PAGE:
Matthew, over the last few years I have struggled with many of the same thoughts that you speak of in your posting. I too feel this pain because I am aware of the miracle that it will take for a transition on a global level. However, I have also moved to a space where 'A.I.' is not MY reality anymore, where it is not ME who will create soul-less beings without the instincts to "lead us towards something higher than man". These instincts you speak of are not for machines and can be found in only one place.

I hope that you are searching to find your path to this higher ground. If you allow yourself to listen, you will hear the 'different drummer'

Thank you for taking the time to reflect and share,

Timo
9/28/2003, 8:54 pm Link to this post Send Email to visitor99   Send PM to visitor99
 
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Re: Is Art Cinema Dead? Matthew


Thank you for these words. I didn't expect them.

That I look for meaning and value in life through mostly external means is true. I will have to consider it more before ever truly trying to respond to such a suggestion. I cannot say that the idea is new to me, but it certainly must have something to do with my dream of creating a great movie with the Australian aborigines, for theirs was the longest lived and most ancient of all cultures documented, and they left almost nothing material behind - only a few meager cave paintings and scant artifacts.

Bringing this back to "cinemaseekers" thought, I cannot help but wonder if my attraction to their lost culture is not similar to Godfrey Reggio's attraction to the Hopi indians. I desire to visit Australia and actually meet some aborigines instead of just reading about them through books; only then will I know for sure if my deep-seated intuitions about them are valid.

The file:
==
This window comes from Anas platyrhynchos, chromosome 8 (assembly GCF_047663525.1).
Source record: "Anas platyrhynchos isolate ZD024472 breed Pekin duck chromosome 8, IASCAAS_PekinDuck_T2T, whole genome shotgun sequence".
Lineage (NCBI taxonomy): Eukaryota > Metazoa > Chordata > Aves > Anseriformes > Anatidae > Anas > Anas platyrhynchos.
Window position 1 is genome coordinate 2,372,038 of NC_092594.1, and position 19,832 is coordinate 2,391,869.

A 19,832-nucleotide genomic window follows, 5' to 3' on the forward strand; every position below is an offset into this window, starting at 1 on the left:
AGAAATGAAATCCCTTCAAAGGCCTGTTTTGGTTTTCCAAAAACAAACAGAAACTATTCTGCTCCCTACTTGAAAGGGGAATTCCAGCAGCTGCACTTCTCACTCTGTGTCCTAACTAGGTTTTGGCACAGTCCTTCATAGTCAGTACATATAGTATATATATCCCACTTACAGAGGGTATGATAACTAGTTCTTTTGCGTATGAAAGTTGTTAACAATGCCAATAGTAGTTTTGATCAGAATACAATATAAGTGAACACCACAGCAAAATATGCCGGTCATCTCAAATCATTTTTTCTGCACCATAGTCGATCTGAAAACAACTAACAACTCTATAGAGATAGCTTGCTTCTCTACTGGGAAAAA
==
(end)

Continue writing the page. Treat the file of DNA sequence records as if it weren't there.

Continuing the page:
I do know for sure though that the well-being of any society is based in large part on the well-being of their collective activities. My options as of right now are limited, though I don't mean this as a complaint: I can go to college (though I have tried and already quit before) and have sex with many girls and party my soul into nothingness. I can go to raves and concerts and enjoy a drugged-up trance-filled abyss of pure sensual joy, having sex with so many people I will not even remember their faces or names by the next week, nor care if I impregnated some of them. Or, I could move to a very new place, perhaps a rural place, and start a new life as best I can from scratch, like a true foreigner. I'm afraid none of these are options to me, and that I can only disappoint my family with my perpetual balking.

---

The world is changing much too quickly for anyone to plan, with any real sense of personal security, their future beyond the next couple of years or so. I think this is the case even for most Americans now who have secured themselves with a high-paying job through many years of college.